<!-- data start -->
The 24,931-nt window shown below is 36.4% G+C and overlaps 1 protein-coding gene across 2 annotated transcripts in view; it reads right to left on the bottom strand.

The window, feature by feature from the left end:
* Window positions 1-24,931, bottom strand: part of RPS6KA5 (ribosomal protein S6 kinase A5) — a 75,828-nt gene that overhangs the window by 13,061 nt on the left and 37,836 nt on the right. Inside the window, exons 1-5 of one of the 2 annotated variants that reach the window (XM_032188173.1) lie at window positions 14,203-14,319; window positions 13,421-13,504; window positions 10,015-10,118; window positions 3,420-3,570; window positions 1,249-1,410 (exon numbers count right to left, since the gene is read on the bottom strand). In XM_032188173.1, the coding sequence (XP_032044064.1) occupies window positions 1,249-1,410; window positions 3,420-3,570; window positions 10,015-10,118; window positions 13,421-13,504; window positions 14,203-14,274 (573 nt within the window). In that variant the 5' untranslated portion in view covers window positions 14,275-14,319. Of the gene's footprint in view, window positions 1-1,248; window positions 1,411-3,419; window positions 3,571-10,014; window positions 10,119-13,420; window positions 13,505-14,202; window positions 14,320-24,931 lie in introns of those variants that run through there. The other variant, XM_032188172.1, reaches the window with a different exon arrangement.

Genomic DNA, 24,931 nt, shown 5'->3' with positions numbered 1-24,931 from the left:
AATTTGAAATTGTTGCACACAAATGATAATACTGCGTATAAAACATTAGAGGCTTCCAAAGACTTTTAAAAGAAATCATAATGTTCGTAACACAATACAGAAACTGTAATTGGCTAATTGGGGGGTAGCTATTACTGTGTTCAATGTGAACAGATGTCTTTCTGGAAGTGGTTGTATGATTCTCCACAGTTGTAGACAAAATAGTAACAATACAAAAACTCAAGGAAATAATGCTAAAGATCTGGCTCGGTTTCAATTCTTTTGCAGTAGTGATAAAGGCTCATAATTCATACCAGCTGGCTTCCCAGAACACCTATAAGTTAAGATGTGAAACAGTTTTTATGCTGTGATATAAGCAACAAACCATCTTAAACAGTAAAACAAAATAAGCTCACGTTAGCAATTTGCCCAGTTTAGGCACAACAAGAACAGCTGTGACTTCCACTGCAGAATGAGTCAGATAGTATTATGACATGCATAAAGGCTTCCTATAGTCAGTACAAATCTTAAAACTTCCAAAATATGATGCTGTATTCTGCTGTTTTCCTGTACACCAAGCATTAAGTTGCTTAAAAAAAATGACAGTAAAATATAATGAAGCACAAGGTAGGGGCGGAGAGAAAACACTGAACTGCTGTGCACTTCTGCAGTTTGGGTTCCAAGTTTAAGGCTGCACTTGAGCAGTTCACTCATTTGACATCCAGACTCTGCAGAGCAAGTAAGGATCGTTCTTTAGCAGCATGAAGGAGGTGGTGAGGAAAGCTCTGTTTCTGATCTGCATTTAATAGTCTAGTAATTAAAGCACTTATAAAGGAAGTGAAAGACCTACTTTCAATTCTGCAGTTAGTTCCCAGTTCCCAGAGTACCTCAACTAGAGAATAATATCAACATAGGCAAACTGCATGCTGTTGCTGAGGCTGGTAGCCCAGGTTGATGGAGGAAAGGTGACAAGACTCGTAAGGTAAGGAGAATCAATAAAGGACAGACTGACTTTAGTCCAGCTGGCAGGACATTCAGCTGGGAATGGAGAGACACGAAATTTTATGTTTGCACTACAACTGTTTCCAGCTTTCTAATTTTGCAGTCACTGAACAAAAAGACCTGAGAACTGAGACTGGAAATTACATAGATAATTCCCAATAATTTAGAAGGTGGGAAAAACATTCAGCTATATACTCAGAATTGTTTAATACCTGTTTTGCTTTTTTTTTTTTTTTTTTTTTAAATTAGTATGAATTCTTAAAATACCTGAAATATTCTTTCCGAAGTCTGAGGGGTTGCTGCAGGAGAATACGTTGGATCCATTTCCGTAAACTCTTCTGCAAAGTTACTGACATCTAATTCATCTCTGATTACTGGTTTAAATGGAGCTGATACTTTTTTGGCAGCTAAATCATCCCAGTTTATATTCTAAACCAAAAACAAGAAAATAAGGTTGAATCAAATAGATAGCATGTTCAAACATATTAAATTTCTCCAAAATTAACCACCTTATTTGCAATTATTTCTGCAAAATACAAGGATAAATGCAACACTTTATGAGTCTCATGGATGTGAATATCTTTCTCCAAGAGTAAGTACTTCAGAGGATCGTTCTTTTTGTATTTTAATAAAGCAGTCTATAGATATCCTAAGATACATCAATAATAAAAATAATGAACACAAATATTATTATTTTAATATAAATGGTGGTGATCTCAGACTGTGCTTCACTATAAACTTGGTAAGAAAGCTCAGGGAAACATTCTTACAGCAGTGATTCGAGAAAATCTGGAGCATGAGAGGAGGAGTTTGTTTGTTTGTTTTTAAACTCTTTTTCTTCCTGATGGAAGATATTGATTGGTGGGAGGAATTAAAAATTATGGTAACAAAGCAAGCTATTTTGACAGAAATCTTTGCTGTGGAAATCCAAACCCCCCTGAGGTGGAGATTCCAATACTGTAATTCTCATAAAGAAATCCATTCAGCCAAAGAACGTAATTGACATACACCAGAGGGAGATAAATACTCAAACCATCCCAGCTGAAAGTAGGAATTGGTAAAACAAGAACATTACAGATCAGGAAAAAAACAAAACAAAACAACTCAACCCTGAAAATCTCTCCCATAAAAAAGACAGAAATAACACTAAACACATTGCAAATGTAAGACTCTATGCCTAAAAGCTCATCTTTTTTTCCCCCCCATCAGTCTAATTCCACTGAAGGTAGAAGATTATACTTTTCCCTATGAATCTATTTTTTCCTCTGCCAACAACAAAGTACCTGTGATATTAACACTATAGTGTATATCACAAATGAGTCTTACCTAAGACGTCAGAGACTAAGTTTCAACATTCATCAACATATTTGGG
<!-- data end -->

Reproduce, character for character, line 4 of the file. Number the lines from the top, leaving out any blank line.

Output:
Genomic DNA, 24,931 nt, shown 5'->3' with positions numbered 1-24,931 from the left: